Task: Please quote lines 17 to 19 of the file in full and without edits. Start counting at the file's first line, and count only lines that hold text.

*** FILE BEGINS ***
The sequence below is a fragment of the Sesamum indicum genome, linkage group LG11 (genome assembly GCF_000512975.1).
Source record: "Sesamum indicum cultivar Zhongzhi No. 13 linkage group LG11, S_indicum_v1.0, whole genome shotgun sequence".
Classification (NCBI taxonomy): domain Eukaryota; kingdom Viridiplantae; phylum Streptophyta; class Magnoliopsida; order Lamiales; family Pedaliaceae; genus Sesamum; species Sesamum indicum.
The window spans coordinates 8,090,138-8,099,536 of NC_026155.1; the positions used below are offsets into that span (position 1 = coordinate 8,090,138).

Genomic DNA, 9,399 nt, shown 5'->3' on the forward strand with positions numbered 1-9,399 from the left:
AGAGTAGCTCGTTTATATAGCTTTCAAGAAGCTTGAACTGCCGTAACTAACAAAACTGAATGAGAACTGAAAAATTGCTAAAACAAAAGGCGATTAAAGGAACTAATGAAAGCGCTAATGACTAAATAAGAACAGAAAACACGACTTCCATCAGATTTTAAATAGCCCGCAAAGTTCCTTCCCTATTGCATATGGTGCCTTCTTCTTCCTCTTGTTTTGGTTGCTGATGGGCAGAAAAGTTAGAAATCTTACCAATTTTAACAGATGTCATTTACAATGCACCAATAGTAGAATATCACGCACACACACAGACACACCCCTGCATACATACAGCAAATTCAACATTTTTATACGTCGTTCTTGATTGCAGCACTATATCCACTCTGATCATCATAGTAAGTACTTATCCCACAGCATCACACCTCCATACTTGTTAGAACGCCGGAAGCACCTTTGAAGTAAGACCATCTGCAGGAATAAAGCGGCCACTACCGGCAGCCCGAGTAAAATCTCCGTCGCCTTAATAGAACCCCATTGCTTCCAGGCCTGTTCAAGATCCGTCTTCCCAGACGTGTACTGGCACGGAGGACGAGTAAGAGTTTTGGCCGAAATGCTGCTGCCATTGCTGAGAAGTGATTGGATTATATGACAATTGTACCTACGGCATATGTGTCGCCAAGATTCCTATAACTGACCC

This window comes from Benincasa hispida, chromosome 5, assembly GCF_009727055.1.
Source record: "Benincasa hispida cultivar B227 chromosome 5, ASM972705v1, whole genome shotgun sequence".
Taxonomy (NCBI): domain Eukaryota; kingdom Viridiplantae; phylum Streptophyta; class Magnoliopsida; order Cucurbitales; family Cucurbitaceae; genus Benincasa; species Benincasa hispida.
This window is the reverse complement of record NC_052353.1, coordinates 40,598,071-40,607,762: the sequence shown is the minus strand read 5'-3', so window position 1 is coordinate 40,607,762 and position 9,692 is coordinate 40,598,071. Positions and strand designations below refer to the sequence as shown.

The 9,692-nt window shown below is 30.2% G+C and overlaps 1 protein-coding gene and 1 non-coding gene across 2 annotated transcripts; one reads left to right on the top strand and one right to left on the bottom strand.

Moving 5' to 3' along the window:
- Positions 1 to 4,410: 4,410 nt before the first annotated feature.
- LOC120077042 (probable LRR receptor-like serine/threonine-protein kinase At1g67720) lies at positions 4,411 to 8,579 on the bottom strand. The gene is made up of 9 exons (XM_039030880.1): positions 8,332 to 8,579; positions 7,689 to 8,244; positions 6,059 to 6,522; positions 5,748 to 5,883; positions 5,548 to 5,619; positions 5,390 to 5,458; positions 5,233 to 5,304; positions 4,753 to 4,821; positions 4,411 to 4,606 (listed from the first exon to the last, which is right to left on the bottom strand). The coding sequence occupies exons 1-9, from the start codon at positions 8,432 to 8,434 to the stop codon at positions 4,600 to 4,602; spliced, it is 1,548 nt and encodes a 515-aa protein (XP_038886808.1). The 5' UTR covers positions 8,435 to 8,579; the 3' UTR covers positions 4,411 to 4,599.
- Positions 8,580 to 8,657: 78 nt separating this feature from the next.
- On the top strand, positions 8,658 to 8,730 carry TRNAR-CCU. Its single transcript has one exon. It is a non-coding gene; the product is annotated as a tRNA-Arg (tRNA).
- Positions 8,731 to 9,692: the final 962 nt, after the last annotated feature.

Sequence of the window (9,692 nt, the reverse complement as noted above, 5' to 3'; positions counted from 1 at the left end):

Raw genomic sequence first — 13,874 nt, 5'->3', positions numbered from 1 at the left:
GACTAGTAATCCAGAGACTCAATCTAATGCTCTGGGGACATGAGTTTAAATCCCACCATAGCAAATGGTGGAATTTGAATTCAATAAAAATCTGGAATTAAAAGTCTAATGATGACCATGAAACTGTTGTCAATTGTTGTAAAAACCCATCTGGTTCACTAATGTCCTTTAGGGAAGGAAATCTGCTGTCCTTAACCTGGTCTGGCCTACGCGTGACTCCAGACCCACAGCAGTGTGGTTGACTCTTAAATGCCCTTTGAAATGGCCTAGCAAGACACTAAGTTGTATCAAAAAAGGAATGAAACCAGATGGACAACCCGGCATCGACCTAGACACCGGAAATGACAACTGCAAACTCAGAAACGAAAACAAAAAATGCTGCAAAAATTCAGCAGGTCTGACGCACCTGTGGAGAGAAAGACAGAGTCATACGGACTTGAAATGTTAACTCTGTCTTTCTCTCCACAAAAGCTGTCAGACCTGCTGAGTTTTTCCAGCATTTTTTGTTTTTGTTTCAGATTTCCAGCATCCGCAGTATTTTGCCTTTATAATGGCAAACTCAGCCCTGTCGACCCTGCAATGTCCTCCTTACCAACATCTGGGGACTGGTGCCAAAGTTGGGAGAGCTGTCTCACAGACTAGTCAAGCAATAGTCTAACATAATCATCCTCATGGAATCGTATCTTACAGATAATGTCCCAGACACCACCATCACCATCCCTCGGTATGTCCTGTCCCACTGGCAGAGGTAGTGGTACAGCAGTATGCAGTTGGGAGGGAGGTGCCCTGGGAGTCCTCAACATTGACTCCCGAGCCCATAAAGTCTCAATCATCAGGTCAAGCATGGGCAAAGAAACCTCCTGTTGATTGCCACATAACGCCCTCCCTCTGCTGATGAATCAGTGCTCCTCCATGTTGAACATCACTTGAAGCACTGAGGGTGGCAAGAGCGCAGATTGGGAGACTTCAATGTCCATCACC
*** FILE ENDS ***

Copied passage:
- Positions 8,731 to 9,692: the final 962 nt, after the last annotated feature.

Sequence of the window (9,692 nt, the reverse complement as noted above, 5' to 3'; positions counted from 1 at the left end):

Raw genomic sequence first — 13,874 nt, 5'->3', positions numbered from 1 at the left: